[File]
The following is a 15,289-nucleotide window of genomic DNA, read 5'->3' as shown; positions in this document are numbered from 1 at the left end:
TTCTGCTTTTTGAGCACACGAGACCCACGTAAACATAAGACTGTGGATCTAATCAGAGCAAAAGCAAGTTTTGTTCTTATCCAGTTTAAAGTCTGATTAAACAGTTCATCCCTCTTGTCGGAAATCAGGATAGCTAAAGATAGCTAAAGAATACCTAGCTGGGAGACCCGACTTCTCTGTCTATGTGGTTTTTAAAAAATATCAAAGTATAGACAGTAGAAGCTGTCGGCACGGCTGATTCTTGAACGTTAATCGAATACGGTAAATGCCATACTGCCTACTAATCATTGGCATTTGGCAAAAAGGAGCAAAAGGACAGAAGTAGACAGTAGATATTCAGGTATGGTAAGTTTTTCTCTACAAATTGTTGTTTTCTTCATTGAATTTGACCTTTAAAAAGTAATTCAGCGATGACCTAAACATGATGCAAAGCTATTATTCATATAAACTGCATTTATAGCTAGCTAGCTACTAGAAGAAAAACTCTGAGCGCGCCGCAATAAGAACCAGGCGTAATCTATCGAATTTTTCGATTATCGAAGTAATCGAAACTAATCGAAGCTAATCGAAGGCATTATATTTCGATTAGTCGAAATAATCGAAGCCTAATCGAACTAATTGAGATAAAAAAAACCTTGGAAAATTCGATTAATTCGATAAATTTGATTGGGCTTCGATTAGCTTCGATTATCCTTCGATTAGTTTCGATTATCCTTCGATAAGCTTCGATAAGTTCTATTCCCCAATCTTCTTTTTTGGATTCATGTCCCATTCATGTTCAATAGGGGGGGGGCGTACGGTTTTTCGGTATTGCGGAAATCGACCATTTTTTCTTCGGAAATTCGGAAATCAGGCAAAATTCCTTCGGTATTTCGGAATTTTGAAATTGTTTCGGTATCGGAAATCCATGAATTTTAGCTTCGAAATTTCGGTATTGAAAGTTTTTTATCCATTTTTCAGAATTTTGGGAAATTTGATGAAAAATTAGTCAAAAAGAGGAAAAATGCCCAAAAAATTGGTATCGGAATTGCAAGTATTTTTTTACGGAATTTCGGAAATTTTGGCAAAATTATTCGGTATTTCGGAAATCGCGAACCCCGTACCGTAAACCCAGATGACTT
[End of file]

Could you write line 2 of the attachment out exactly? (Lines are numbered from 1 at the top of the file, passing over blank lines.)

TTCTGCTTTTTGAGCACACGAGACCCACGTAAACATAAGACTGTGGATCTAATCAGAGCAAAAGCAAGTTTTGTTCTTATCCAGTTTAAAGTCTGATTAAACAGTTCATCCCTCTTGTCGGAAATCAGGATAGCTAAAGATAGCTAAAGAATACCTAGCTGGGAGACCCGACTTCTCTGTCTATGTGGTTTTTAAAAAATATCAAAGTATAGACAGTAGAAGCTGTCGGCACGGCTGATTCTTGAACGTTAATCGAATACGGTAAATGCCATACTGCCTACTAATCATTGGCATTTGGCAAAAAGGAGCAAAAGGACAGAAGTAGACAGTAGATATTCAGGTATGGTAAGTTTTTCTCTACAAATTGTTGTTTTCTTCATTGAATTTGACCTTTAAAAAGTAATTCAGCGATGACCTAAACATGATGCAAAGCTATTATTCATATAAACTGCATTTATAGCTAGCTAGCTACTAGAAGAAAAACTCTGAGCGCGCCGCAATAAGAACCAGGCGTAATCTATCGAATTTTTCGATTATCGAAGTAATCGAAACTAATCGAAGCTAATCGAAGGCATTATATTTCGATTAGTCGAAATAATCGAAGCCTAATCGAACTAATTGAGATAAAAAAAACCTTGGAAAATTCGATTAATTCGATAAATTTGATTGGGCTTCGATTAGCTTCGATTATCCTTCGATTAGTTTCGATTATCCTTCGATAAGCTTCGATAAGTTCTATTCCCCAATCTTCTTTTTTGGATTCATGTCCCATTCATGTTCAATAGGGGGGGGGCGTACGGTTTTTCGGTATTGCGGAAATCGACCATTTTTTCTTCGGAAATTCGGAAATCAGGCAAAATTCCTTCGGTATTTCGGAATTTTGAAATTGTTTCGGTATCGGAAATCCATGAATTTTAGCTTCGAAATTTCGGTATTGAAAGTTTTTTATCCATTTTTCAGAATTTTGGGAAATTTGATGAAAAATTAGTCAAAAAGAGGAAAAATGCCCAAAAAATTGGTATCGGAATTGCAAGTATTTTTTTACGGAATTTCGGAAATTTTGGCAAAATTATTCGGTATTTCGGAAATCGCGAACCCCGTACCGTAAACCCAGATGACTT